scan (fig. 3) revealed a right anterior liquid effusion (7.6
Hounsfield units) in extrapleural location (outside the parietal pleural leaflet whose integrity is respected) and airpockets pictures of iatrogenic origin.
On the right upper limb arteriography, there was a precocious abnormal venous opacification indicating the presence of an arteriovenous fistula (AVF) which was developed
at the expense of an intercostal branch of the right internal
mammary artery. On the first view (fig. 4; early time after
bolus infusion) the source of the AVF is indicated by an
arrow. On the second view (fig. 4b; late time) taken a few
seconds later, the artery is flushed and the arrows show the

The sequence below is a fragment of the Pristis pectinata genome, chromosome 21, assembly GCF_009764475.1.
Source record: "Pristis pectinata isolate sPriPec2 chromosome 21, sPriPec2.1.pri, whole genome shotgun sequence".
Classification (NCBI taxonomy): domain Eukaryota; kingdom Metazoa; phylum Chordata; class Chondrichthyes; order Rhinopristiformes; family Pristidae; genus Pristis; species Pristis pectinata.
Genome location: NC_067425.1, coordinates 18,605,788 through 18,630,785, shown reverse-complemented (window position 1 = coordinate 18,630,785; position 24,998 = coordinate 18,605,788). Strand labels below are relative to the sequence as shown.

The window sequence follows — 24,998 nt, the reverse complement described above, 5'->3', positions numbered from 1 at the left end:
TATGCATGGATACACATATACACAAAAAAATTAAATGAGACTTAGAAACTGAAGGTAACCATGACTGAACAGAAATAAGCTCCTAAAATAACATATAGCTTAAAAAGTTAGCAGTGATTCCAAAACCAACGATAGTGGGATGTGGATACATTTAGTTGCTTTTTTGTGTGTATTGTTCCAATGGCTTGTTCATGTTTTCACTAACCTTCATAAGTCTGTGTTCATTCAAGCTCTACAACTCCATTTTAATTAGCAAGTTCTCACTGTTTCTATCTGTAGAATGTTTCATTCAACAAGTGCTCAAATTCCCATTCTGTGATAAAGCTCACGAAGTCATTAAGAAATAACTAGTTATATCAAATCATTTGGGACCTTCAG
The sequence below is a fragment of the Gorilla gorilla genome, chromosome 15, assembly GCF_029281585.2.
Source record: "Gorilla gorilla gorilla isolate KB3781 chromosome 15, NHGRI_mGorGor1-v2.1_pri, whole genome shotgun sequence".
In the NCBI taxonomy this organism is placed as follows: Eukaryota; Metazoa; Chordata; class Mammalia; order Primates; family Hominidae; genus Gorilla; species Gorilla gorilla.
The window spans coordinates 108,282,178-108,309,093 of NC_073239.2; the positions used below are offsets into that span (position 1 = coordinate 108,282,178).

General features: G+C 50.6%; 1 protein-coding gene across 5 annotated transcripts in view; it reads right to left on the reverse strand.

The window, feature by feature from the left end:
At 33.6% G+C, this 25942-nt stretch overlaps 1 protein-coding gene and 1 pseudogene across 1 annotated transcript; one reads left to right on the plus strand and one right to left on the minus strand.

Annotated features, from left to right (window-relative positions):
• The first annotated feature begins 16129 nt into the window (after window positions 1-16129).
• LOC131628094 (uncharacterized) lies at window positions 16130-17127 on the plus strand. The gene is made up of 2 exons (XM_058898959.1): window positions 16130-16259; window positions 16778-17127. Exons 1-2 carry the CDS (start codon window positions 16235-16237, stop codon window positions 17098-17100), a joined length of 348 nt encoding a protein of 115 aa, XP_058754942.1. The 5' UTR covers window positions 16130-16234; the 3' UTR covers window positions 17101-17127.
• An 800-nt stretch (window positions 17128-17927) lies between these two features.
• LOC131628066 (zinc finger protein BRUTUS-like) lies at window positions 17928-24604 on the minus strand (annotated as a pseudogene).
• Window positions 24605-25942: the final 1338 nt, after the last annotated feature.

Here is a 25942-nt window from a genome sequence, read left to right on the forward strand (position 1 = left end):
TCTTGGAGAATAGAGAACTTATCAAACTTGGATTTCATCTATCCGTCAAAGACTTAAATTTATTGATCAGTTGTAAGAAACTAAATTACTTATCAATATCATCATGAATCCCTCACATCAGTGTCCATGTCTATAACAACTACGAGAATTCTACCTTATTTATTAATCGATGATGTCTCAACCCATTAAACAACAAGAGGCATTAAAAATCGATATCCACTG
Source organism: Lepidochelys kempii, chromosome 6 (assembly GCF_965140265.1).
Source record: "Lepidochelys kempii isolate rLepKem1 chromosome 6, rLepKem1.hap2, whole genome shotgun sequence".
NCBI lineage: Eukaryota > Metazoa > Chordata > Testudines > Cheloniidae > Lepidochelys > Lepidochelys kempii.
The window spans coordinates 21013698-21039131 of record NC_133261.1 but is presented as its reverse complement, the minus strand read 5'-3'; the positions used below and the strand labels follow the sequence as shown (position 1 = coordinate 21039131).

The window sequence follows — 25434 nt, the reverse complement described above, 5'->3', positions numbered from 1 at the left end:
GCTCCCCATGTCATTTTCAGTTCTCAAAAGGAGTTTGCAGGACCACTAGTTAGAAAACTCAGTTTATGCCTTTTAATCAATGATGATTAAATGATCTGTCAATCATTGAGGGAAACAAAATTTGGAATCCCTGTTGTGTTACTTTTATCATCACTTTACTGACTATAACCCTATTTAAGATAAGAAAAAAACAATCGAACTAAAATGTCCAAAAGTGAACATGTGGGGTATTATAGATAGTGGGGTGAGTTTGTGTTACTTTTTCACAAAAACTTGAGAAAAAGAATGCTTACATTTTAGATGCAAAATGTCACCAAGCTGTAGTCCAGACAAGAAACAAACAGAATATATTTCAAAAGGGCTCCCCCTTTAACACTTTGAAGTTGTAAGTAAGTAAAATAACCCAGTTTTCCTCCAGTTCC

double venous drainage (anterograde (arrow on the right)
and retrograde (arrow on the left)).
It appears to be a right extrapleural haematoma from an
iatrogenic arteriovenous fistula complicating a right subclavian venous catheterization.
Treatment and clinical course
An attempt to embolize the leaking artery failed, because the selective catheterization of the branch of the internal mammary artery was impossible. Surgical treatment
was not indicated due to the absence of any haemodynamic failure and the patient's precarious general state. The
haematoma eventually healed spontaneously.
An extrapleural haematoma is a diagnostic trap due to
its nonspecific presentation [1]. Several aetiologies can be
found: thoracic trauma with costal fractures [2]; aneurysmal rupture of the thoracic aorta or of the superior vena
cava [3]; and iatrogenic origin during catheterization of
the subclavian vein or of the internal jugular vein, even
though vascular lesions are often responsible for mediastinal haematomas [4, 5]. The blood loss can be extensive:
MACHIN [6] reported a 500 mL·h-1 bleeding after an initial
1.5 L discharge of blood in a case of blunt chest trauma.